And then when they really tell you no in the administrative appeal, then you get to go to the other branch of government. You get to go to the United States District Court. Our federal courts then get to take jurisdiction over the matter. And so that’s a big deal for a federal judge to take jurisdiction over the FBI. So they just want to make sure they have all their ducks in a row before that happens.

Leahy: Now we’ve also filed under Tennessee Law, a public records request with Metro Nashville Police Department to get that manifesto. They denied it citing Rule 16, which says you can’t get documents from an open investigation. Now here’s what’s new to our listeners which is the following. Governor, Bill Lee last night at 8:15 pm tweeted this out.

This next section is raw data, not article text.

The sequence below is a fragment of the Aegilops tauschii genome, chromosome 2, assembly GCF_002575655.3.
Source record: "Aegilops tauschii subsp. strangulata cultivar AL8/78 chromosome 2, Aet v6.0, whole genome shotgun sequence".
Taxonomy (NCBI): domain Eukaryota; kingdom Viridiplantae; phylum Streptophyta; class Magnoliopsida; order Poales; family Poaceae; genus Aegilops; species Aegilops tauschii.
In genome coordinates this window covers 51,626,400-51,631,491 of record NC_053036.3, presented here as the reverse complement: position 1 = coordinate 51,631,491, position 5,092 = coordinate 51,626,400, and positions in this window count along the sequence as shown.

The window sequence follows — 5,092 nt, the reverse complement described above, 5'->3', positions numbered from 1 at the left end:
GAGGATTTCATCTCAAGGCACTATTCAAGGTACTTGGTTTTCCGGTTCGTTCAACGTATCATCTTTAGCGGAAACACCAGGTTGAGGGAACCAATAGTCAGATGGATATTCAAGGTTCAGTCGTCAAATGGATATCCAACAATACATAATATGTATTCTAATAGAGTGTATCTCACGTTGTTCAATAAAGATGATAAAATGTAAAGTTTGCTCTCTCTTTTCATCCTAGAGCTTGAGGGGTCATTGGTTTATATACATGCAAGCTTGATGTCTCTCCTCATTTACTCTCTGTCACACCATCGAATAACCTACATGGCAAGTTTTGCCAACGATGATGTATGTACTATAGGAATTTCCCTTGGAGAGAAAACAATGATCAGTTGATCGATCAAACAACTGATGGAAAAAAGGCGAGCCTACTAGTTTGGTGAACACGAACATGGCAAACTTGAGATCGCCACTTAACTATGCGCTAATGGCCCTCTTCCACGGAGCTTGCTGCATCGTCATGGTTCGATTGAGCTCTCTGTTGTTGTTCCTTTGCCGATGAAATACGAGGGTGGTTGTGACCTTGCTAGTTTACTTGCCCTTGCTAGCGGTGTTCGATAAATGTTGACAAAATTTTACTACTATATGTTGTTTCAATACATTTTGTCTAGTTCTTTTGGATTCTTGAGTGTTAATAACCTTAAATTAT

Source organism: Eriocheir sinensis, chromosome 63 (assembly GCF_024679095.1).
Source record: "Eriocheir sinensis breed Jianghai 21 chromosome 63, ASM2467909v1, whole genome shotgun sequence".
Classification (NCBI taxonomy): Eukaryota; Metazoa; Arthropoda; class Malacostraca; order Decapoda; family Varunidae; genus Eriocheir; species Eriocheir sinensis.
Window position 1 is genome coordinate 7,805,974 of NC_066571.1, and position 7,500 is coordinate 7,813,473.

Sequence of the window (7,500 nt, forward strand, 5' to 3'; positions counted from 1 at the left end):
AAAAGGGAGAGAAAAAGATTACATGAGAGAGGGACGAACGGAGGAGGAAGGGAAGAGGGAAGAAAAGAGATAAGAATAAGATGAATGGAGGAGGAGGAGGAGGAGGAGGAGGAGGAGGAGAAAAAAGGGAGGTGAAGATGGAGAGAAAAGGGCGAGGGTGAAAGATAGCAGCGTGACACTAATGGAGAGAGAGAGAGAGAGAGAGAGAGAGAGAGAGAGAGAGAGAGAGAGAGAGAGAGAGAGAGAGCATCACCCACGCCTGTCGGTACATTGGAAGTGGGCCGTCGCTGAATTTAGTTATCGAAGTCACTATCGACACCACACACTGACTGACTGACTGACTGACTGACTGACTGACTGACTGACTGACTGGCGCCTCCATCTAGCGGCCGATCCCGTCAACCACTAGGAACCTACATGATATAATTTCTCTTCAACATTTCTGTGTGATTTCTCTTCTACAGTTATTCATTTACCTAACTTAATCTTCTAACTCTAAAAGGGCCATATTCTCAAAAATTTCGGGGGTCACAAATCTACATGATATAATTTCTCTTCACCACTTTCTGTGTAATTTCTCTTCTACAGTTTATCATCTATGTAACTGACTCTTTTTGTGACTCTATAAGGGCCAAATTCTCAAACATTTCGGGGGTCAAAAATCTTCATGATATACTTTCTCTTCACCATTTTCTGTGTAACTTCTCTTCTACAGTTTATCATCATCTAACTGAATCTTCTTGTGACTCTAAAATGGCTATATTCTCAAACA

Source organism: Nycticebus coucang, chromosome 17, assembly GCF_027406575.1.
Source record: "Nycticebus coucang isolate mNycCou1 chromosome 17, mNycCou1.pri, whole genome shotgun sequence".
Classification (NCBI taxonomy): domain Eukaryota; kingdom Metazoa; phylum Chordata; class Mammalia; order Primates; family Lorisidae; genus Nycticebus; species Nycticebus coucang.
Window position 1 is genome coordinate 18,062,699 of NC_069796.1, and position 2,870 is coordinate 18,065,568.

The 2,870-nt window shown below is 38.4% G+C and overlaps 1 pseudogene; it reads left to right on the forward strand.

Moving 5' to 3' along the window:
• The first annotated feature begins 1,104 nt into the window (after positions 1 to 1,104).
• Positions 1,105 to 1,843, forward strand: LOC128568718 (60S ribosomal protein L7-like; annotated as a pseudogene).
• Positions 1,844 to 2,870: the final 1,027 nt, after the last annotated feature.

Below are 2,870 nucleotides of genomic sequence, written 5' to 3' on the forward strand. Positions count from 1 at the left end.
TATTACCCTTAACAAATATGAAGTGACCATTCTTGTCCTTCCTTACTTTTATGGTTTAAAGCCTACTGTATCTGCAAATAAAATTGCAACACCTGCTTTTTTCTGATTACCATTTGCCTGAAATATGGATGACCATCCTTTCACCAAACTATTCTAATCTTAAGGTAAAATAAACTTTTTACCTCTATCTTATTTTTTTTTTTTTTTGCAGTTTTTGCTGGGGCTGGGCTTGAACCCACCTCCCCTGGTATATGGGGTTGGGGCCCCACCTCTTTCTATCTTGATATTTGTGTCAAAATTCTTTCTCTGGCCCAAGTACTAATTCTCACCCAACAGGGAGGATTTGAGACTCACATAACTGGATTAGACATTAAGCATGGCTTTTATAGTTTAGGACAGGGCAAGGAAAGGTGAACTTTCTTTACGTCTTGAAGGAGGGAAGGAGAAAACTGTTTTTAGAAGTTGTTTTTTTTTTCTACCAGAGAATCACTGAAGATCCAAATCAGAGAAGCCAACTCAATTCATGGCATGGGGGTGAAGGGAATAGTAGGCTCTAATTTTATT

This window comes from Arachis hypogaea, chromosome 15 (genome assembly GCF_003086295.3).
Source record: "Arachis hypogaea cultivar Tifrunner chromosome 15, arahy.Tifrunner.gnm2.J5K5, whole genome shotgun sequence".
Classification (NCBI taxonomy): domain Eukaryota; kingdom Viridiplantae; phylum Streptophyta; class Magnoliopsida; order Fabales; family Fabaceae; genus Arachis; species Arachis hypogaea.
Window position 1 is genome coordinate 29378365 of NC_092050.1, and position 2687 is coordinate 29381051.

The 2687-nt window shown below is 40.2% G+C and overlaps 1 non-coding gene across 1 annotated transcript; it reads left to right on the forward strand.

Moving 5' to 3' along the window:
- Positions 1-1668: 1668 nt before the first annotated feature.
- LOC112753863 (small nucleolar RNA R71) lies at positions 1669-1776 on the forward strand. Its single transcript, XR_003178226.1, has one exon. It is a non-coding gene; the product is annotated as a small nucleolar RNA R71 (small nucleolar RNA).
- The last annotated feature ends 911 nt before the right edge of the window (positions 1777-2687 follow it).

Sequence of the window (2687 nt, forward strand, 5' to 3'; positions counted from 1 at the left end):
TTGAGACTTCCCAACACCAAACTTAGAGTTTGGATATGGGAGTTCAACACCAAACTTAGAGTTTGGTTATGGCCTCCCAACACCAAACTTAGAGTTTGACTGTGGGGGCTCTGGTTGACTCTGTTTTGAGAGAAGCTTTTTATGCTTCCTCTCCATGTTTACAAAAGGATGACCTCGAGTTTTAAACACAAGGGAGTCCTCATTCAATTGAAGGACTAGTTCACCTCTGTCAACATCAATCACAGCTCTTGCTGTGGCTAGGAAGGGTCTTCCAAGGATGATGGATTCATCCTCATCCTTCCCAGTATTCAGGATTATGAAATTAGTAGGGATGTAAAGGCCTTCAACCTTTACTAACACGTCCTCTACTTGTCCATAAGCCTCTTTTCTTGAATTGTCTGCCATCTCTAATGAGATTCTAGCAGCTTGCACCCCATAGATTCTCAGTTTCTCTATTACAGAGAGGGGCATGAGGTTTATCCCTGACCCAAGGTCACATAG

We’ve been in touch with the Nashville Police Department and today Chief Drake assured me that, listen to this, documents and information regarding the shooter will be released to the public very soon. Let me repeat that. The governor said documents and information regarding the shooter will be released to the public very soon. That seems to me Dan, to be a very qualified description of what would be released. Your thoughts.

Lennington: When, I went back and looked at all the news reports and these are the words that, the chief there in Nashville, he said, manifesto. He said, we have the manifesto or he said we have a manifesto. That was on day one. That was March 27th. But I went back and looked at press reports and I’ve seen these leaks coming out gradually from people who’ve seen it and they say it’s writings plans, and journal entries.

They said at one time, 25 journals. They said two memoirs. They said a suicide note and then they said five laptops. So I do appreciate the fact that law enforcement is trying to walk back a little bit the term manifesto because it appears there’s not a manifesto in the same way as Ted Kazinski the UN Bomber had a manifesto, one document all in one place.